Okay, I believe I found what I need to do.

    First off, hci_read_remote_name() is putting the device name into char name[248].
    Then, I try to pass char name[248] into my structure which takes char *.
    Then, when the function that hci_read_remote_name() is finished, the data is destroyed.
    Thus, char name[248] is destroyed.
    However, since I passed it as a pointer to the structure, it no longer exists therefore printing out random characters.

    What I need to do is pass a new pointer that isn't destroyed.
    For example:

    Code:
    char* tmp = malloc(strlen(name));
    /* Then copy by value name into allocated memory */
    /* Then append to linked list */
    The problem I'm having is that I don't know how to copy the name to the allocated memory. I was thinking strcpy() but that doesn't seem to work.

    Any help would be appreciated. Thanks.

    This is the most frustrating thing in the world.

    Brian

  13. #13
    and the hat of wrongness Salem's Avatar
    Join Date
    Aug 2001
    Location
    The edge of the known universe
    Posts
    32,453
    > char* tmp = malloc(strlen(name));
    Well this needs to be
    char* tmp = malloc(strlen(name)+1); // count the \0 as well.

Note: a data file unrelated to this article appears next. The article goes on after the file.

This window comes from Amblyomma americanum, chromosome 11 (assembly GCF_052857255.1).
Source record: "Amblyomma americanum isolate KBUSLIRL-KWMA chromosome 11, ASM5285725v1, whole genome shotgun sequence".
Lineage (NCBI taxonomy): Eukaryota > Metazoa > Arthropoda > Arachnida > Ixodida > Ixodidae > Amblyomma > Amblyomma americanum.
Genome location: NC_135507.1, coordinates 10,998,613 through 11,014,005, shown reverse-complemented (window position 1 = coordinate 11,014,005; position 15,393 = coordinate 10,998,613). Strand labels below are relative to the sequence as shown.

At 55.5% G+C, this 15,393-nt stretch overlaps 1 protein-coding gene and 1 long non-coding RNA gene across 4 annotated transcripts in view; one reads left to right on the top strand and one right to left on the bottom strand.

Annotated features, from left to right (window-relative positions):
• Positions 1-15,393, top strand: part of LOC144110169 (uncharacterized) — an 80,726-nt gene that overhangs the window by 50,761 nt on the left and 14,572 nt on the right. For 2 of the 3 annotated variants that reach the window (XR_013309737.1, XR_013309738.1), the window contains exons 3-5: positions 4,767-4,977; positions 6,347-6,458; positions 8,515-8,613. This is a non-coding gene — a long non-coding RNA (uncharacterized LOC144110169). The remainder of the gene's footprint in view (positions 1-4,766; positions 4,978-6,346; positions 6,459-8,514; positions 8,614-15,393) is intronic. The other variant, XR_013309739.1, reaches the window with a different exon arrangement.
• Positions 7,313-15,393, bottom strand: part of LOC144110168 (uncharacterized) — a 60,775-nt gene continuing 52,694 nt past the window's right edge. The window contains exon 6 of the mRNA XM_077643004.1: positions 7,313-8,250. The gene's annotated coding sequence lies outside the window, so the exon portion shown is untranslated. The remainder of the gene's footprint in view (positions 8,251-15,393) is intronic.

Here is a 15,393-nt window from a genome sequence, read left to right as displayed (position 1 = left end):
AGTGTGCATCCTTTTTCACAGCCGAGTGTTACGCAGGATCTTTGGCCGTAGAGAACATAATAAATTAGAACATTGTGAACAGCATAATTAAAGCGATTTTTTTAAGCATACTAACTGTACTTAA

If you dance barefoot on the broken glass of undefined behaviour, you've got to expect the occasional cut.
    If at first you don't succeed, try writing your phone number on the exam paper.
    I support http://www.ukip.org/ as the first necessary step to a free Europe.

  14. #14
    Registered User
    Join Date
    Dec 2007
    Posts
    13
    Ah!!! THANK YOU SO MUCH!

    Finally after days of messing with this it now works.

    It all came down to that 1! : )

    Thanks!

    Brian

Popular pages Recent additions subscribe to a feed

Similar Threads

  1. Getting an error with OpenGL: collect2: ld returned 1 exit status
    By Lorgon Jortle in forum C++ Programming
    Replies: 6
    Last Post: 05-08-2009, 08:18 PM
  2. Getting other processes class names
    By Hawkin in forum Windows Programming
    Replies: 3
    Last Post: 03-20-2008, 04:02 PM
  3. We Got _DEBUG Errors
    By Tonto in forum Windows Programming
    Replies: 5
    Last Post: 12-22-2006, 04:45 PM
  4. Connecting to a mysql server and querying problem
    By Diod in forum C++ Programming
    Replies: 8
    Last Post: 02-13-2006, 09:33 AM
  5. Couple C questions :)
    By Divx in forum C Programming
    Replies: 5
    Last Post: 01-28-2003, 12:10 AM

1 2 3 4 5 6 7 8 9 10 11 12 13 14 15 16 17 18 19 20 21